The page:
My relationship with NOCCO began as an audience member during their very first season in 2014. I witnessed a talented, fledgling ensemble led by passionate musicians and was blown away by the musicality of their performances. Eventually, I reached out to the board and asked if they would like someone with administrative skill sets to join their team and I was welcomed with open arms. Although I come from a musical background (trumpet), I feel it is an asset to this group to have someone on their board of directors who can look from the outside at the long term goals and strategies of the group. I have really cherished the opportunity to work on such a passionate team during the most formative year of its growth and look forward to more of the same this upcoming season!

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Jill Jaques,

NOCCO is a rich and rewarding environment in which collaboration, autonomy, passion, scholarship and finesse blend together in the most magnetic way. I was completely hooked from the very first rehearsal! The preparation process for each concert is organic, lively, sometimes fiery, and completely self-directed, meaning every person may make their voices heard. To take ownership of our artistic decisions is so empowering, and it is evident to the audience that we're totally invested. The dynamic interaction NOCCO has with our audience - especially in the non-traditional venues we play in -  makes performances electrifying.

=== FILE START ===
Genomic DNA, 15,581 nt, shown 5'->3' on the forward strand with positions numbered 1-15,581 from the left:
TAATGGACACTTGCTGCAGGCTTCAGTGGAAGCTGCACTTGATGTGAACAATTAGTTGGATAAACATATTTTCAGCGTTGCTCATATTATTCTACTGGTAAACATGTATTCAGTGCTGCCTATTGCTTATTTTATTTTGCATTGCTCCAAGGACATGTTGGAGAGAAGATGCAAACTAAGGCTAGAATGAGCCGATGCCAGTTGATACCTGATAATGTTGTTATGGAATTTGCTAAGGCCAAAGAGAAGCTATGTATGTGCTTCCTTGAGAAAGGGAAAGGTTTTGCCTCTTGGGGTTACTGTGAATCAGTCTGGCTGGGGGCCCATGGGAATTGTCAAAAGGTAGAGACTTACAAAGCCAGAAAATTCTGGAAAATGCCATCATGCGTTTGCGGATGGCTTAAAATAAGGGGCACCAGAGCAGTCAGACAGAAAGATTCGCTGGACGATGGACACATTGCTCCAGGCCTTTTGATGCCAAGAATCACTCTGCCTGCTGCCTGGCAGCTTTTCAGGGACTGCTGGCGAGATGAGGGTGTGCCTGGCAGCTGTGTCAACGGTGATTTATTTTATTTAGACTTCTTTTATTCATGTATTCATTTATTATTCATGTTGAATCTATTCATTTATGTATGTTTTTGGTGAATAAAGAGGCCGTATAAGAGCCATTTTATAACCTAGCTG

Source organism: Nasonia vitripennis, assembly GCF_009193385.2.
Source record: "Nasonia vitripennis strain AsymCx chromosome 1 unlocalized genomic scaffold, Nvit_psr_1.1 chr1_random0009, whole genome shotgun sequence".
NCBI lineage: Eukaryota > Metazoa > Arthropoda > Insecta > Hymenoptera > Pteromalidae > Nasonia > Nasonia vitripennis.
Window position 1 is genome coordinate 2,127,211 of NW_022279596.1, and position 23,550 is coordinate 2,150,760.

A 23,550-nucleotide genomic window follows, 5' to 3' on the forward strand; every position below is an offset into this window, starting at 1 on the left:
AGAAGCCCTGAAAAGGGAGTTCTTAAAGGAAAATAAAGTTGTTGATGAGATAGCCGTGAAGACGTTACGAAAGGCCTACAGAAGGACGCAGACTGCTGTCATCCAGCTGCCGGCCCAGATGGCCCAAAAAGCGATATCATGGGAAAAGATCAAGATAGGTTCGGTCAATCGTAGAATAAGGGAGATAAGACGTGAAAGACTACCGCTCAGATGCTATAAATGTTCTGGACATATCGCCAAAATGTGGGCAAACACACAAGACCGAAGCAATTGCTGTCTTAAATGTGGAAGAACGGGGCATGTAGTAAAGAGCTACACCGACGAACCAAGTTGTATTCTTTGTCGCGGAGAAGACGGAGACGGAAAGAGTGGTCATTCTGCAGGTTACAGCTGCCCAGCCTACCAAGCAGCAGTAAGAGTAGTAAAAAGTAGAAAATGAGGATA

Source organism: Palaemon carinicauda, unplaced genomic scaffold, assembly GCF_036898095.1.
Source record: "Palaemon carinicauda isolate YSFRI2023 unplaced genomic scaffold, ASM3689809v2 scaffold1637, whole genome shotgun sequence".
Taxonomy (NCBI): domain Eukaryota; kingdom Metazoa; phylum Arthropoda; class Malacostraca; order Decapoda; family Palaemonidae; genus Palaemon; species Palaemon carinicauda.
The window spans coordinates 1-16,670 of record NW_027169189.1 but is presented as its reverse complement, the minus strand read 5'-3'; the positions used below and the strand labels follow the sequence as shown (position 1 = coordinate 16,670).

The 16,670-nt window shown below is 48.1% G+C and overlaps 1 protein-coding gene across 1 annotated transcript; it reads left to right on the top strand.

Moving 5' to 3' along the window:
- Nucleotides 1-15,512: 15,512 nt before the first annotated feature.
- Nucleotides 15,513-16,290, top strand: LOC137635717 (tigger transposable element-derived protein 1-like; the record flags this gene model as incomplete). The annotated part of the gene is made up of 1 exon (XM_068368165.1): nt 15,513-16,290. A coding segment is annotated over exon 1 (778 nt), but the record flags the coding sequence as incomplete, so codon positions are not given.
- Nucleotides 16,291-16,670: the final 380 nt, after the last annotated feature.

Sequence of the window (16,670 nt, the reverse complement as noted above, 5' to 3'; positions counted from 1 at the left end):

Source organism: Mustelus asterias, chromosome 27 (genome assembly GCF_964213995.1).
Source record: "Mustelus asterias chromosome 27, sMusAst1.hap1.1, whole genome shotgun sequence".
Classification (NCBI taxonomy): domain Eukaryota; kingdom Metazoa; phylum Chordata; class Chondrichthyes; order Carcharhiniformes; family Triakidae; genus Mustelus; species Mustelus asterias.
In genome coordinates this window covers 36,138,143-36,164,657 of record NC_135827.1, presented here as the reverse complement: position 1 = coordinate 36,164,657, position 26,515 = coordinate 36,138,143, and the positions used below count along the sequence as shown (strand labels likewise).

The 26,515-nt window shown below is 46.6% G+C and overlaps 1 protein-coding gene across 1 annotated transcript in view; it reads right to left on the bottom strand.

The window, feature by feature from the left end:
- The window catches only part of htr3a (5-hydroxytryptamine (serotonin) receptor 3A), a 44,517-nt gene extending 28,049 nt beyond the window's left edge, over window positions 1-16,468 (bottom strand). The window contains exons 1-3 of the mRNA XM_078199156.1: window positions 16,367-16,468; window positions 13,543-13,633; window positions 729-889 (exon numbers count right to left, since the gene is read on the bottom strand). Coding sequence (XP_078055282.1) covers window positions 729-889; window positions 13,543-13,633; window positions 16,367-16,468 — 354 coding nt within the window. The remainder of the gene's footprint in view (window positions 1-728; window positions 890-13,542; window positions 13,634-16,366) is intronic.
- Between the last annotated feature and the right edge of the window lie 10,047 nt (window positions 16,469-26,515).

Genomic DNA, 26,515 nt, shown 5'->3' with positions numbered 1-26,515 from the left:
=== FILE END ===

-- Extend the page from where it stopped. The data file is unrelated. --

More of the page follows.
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Ross Gilliland,

NOCCO’s size is right at the cusp between chamber music and orchestral, affording it some of the best elements of both. Having no conductor further reinforces our need to be chamber musicians, to actively engage and communicate with one another. This is in contrast to what frequently takes place in conducted ensembles, which can often feel more top-down and one-directional. Ultimately, NOCCO is steered entirely by the musicians, so it is whatever we choose to make of it. That, along with our collaborative nature, creates a compelling opportunity to have a voice, both artistically and administratively, which is rare and gratifying. I also feel that NOCCO’s performances are more compelling from the audience’s perspective. People I know who don’t often see ‘classical’ music have found NOCCO more engaging, partly, I think, because the level of on-stage communication we share as performers is conveyed so directly out to the audience, making them a part of the performance. I love that NOCCO's mission is not only to perform at a high level but to also make those performances so accessible to such a wide a range of audiences.